Do you cut people off when you speak?

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jbw
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03 Jan 2016, 10:13 am

Apparently so, even though I try not to.

I think the worst offenders are actually not Aspies but a subset of extroverts, who have an opinion on everything under the sun, regardless of whether they have any relevant expertise in the matter at hand, and who use any sub-second gap in conversation to establish their 'level of competence' and social status.

My main problem is that I must articulate complete trains of thought without being interrupted, otherwise I have difficulty picking up the thread again. This sets me up on a collision course with the kind of people outlined above, because when I embark on a longer train of thought, it is usually because I have extensive expertise in the matter at hand.



BeaArthur
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03 Jan 2016, 10:19 am

jbw wrote:
I think the worst offenders are actually not Aspies but a subset of extroverts, who have an opinion on everything under the sun, regardless of whether they have any relevant expertise in the matter at hand, and who use any sub-second gap in conversation to establish their 'level of competence' and social status.

I agree.


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kraftiekortie
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03 Jan 2016, 11:14 am

Especially when I was younger, I was impulsive in that sense. If I wanted to say something, I said it. Not much filter in me at all! And if I interrupted somebody, I'd feel bad afterwards, but didn't care at the moment. I've always had a mixture of extroversion and introversion.

I've gotten much better in this regard, as I learned about people.



Kitty4670
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03 Jan 2016, 4:46 pm

I do it when I'm talking on the phone to my grandmother.


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DaughterOfAule
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03 Jan 2016, 5:04 pm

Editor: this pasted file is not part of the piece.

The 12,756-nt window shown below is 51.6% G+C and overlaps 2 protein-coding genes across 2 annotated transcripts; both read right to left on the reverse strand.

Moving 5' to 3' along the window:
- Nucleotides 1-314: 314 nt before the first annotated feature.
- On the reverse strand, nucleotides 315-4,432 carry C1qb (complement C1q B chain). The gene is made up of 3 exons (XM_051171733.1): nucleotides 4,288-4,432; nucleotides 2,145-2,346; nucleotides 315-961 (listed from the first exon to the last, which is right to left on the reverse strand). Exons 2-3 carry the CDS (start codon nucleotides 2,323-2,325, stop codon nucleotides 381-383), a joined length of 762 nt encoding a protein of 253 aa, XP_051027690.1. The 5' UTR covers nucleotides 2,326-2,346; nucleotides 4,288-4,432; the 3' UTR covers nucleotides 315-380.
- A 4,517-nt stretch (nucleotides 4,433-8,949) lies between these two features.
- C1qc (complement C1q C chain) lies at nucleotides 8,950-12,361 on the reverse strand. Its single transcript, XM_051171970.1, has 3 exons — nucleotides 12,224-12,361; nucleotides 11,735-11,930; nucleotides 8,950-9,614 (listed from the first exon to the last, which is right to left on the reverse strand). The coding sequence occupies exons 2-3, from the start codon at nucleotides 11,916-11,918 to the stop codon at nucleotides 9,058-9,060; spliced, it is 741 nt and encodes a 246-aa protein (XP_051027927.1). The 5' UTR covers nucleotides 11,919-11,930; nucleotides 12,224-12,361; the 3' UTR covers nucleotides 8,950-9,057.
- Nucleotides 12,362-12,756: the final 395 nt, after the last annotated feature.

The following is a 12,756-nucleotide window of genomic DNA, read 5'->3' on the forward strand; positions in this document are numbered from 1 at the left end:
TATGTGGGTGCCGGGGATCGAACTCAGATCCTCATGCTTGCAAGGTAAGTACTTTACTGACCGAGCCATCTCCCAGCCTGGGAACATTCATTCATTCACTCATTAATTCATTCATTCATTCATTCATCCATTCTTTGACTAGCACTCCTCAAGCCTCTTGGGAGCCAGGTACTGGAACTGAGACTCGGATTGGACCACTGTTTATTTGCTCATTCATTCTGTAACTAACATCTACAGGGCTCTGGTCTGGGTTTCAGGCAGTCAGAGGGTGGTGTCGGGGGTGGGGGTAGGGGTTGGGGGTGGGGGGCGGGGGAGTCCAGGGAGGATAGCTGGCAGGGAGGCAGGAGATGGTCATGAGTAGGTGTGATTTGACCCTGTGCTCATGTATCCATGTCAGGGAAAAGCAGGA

I generally stay quiet so by the time I get to speak the conversation is usually onto the next topic. When I am around people I'm comfortable with, I interupt before they can move on and only realise I interrupted after the fact. Then I feel bad because I don't like being interrupted and I try really hard not to do it.


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FutureVet
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03 Jan 2016, 5:36 pm

I do it all the time without meaning to or awareness of it. The worst is with my parents because then they start talking about me as if I'm not in the room, not sitting right there.

Mom: You just interrupted your father!
Dad: She does that all the time. She's awful.
Mom: I know, she's so rude.

Believe me, if I could magically get better at this I would.


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littlecatinthewindow
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03 Jan 2016, 6:14 pm

I do this a lot by accident. I'll start saying something just as someone else starts to a second before, and I'll feel bad about it. Sometimes I'll even stop myself and let the other person talk first, just because when I start talking but someone else starts as well, they just carry on and I can't find the right time to say what I was going to say, if I still remember it.



Ilovesnails
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03 Jan 2016, 8:37 pm

No, but most of the time when I rarely get a word into a conversation it's generally cut off or interrupted by another person. Which makes me say screw it and give up on conveying my thoughts.



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03 Jan 2016, 8:52 pm

Quote:
Well, you notice I was happy to switch around when the roles were reversed. I don't think I'm above or lower, but based on the roles, one person is supposed to be serving the other. I treat a waiter differently than my dining companion, too - but then, I have been a waitress.